15 replies »

  1. Steve o , the only reason you are partially correct on the terminology is because there is no current hard and solid rule by a world wide body . It’s been left up to individual groups to determine how they want to classify mutation versus variants. Aprx 1 + year ago a large group decided to go with a method using pango in atempt to simplify and univeralize catagorazion methods for easier communication and information dissemination . Which changed it to being acceptable to call mutations as variants or visa versa and other related catalog issues . In many countries its done this way . You happen to be incorrect if you stick strictly to biology or older virology methods that have been used . Is this transitory change? Unknown. . Currently its left to individual groups to determine terminology on this . So technically you are equally wrong and right .
    If you had actually done your research you would know this and stop pretending your answer is definitive. As its not . Its just one of many methods currently in use .
    Your over the top pretending you are the master of analyzing studies and pretending you have the final word on which ones are acceptable or not is shameful.
    People with equal or greater education than yourself – medical doctors and scientists have determined ivermectin is helpful when given early. Many doctors who are attempting to save lives accept it as a life saving drug. They see the same studies as you and have a far more educated opinion than yourself. Both scholasticly and hands on experience.
    As for me and my opinion of ivermectin- I won’t hazard a guess as far as efficacy. I have seen definitive studies that say it works in vitro at high doses. I have seen studies that say if given to people at specific dosages it works given early to reduce viral loads and and reduce odds of hospitalization. I have Freinds and doctors who swear by it who have seen it in action besides their educational studied analysis.
    Like i said before. You have a bad case of cognitive dissonance. ( only taking in the information that supports your bias)
    Are you right on terminology of mutations versus variants ? In my opinion close enough because it can be classified either way by certain groups. Are you wrong to believe your answer is definitive? Yes you are wrong. Are you wrong to pretend your opinion is definitive in regards to ivermectin? Yes you are wrong. As you may have noticed- phyzer is utilizing the same method of anti viral action that ivermectin uses against cov2 in the development of their recent name brand drug to treat early stages of covid.
    Broadly dismissing all ivermectin studies as ineffective is clear evidence of your cognitive dissonance.
    Yes it is ok . – Your opinion has no bearing on reality.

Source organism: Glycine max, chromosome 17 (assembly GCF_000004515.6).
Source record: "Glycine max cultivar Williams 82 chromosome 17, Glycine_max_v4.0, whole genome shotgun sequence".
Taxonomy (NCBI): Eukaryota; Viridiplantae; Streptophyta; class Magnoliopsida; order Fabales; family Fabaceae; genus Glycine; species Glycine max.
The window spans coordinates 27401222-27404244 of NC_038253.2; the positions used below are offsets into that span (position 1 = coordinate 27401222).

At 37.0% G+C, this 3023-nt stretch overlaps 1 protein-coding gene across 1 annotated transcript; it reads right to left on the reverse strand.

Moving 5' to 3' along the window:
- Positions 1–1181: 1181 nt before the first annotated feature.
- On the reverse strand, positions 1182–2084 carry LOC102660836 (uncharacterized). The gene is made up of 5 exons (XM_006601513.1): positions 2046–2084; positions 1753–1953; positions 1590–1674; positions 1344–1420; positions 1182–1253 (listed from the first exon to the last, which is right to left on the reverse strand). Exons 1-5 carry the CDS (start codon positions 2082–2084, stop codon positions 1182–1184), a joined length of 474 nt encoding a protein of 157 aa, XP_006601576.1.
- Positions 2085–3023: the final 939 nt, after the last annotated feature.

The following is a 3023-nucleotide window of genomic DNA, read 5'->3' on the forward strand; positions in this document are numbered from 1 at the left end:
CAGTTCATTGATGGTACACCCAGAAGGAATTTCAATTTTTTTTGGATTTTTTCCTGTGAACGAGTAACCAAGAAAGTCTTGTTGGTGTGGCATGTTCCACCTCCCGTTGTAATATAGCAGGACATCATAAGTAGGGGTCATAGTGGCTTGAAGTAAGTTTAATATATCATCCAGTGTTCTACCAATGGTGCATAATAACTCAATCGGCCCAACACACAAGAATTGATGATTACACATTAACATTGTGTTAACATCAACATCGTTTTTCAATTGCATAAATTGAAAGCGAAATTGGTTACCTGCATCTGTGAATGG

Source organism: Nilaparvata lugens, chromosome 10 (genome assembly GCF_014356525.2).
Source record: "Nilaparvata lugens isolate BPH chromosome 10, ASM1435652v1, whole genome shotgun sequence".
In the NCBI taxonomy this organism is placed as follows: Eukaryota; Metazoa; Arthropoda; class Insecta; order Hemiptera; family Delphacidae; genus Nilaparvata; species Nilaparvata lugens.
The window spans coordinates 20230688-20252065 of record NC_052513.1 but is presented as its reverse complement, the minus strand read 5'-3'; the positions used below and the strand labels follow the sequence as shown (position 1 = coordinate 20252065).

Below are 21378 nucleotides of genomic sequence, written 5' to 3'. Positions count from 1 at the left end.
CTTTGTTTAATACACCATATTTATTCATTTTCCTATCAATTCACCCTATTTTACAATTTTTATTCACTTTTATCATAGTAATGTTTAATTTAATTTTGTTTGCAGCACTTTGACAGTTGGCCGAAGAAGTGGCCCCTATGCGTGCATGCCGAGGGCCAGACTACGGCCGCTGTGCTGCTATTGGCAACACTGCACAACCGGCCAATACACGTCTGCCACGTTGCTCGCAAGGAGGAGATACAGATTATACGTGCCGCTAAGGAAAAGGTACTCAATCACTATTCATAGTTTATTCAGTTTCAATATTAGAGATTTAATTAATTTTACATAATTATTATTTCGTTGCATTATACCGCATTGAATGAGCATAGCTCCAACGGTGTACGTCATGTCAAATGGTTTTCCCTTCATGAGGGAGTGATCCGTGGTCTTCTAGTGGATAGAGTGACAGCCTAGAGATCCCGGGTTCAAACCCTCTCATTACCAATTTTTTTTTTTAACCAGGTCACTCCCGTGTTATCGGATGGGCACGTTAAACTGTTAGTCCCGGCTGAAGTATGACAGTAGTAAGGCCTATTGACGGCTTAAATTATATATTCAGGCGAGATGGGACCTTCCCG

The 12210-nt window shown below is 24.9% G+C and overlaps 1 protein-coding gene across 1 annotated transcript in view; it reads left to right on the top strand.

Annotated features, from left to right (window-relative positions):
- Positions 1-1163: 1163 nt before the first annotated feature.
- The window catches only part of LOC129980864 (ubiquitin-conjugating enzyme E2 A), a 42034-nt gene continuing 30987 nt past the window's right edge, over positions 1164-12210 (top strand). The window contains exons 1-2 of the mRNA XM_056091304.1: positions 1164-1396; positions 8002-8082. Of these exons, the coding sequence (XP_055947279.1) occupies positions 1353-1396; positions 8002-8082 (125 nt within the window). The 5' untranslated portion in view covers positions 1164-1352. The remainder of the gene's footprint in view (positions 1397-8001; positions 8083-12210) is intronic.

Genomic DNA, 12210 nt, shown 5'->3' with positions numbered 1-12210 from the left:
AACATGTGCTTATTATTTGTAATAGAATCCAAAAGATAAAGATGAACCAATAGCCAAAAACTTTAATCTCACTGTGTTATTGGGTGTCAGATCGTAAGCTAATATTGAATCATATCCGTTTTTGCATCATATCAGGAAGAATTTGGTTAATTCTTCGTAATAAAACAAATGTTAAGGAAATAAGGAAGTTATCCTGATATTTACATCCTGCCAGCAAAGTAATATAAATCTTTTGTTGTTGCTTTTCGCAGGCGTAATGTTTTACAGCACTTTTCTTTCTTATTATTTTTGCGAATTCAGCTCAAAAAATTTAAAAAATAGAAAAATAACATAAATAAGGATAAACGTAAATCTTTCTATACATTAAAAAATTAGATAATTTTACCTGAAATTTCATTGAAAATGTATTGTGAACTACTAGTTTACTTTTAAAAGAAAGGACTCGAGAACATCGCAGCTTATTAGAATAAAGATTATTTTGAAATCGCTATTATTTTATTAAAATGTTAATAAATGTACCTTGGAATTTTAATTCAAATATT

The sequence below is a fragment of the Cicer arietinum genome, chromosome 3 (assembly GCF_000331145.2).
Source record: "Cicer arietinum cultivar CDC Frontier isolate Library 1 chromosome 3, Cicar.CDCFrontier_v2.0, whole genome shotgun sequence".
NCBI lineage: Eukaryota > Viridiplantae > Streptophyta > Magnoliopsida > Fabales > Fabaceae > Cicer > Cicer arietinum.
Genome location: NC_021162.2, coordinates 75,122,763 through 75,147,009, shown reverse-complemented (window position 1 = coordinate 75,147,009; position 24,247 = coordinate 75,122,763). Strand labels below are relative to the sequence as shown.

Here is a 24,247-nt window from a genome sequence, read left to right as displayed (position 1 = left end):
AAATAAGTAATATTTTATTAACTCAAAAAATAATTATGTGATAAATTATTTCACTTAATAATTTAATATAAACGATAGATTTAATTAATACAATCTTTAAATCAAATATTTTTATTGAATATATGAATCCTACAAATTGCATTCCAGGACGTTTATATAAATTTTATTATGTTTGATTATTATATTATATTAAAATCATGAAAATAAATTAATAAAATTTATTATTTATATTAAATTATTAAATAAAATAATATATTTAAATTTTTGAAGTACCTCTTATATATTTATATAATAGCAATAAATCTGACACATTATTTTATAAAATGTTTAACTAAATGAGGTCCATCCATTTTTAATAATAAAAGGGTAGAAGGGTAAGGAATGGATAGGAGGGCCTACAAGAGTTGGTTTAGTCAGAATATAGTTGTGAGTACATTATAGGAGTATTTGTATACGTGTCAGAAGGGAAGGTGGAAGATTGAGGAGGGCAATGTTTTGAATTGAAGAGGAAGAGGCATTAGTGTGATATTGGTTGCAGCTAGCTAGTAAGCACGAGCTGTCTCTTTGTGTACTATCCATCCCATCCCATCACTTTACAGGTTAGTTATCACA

It only has bearing on opinion 😉

    • Steve-O, as we always say and agree on – “follow the money”. Because there is none in Ivermectin or Hydroquinone. I know one thing, Covid is much more rampant now than before everybody got the “jab”. Oh, I know, we need more boosters, that ought to do it. Funny watching Democrats/Globalists clinging to their “”pandemic of the unvaccinated” nonsense.

      • Steve o ,
        Thanks for polite reply!
        So if you use duck duck go and look up 5 day course of ivermectin double blind study you should be able to find the study and several discussions of it and its viral clearance averages . Also a further discussion by pub med basically saying it works and it reduces hospitalization but there are further studies needed. It also discusses its anti viral activity.
        The study looks decent but small .
        I saw a study showing a statistical reduction in hospitalization from using it but i will have to look further to find it .
        Personal disclosure is I haven’t used it despite contracting covid and personally I would be leary of using it because its a pretty harsh drug despite hundreds of millions of technically safe doses given to humans.
        Thats just me though. I pretty much stay away from all medications unless im on my last legs😉
        A lot of my health compromised friends ( multiple comorbities) took it under American doctor supervision to great success!

    • DPR,
      Nowhere did I dismiss all Ivermectin studies, nowhere.

      Ivermectin is an antiparasitic. Pfizers new pill is an antiviral. SARS-CoV-2 is a virus.

      As I said previously, if you know of a reliable and well done study that shows the efficacy of Ivermectin and Hydroxychloroquine and doesn’t run afoul of the basic standards required I’d be interested in seeing it. If you don’t know of one that’s ok, there’s no reason to get upset at me over it.

      • Also look up – ivermectin reduces hospitalization percentages. ( duck duck go ) there was a bunch positive of write ups and mention how American doctors turned around the covid epidemic in parts of india with ivermectin. ( that part was mostly anecdotal) there were multiple documented studies suggesting it works to reduce hospitalization and death.

      • Bryan,

        Thanks for the link. That goes to a meta analysis of 25 small studies, some that I’ve seen before at least one of which was completely withdrawn due to serious issues with the study. It’s also worth noting in the Summary of Findings that the “quality of evidence” for outcomes were overwhelmingly listed as “Very low” quality evidence, followed by “Low” quality evidence, and a singular “Moderate” quality evidence, and that was before at least one of the studies was withdrawn…

        Are you aware of a reliable and well done study that shows the efficacy of Ivermectin and Hydroxychloroquine and doesn’t run afoul of the basic standards? Seems like it shouldn’t be so hard to find but I’m not having much luck finding a single one. I know that there have been over 70 studies and some might still be going on, but it just doesn’t make much sense that there’s not one good study out there to rally behind.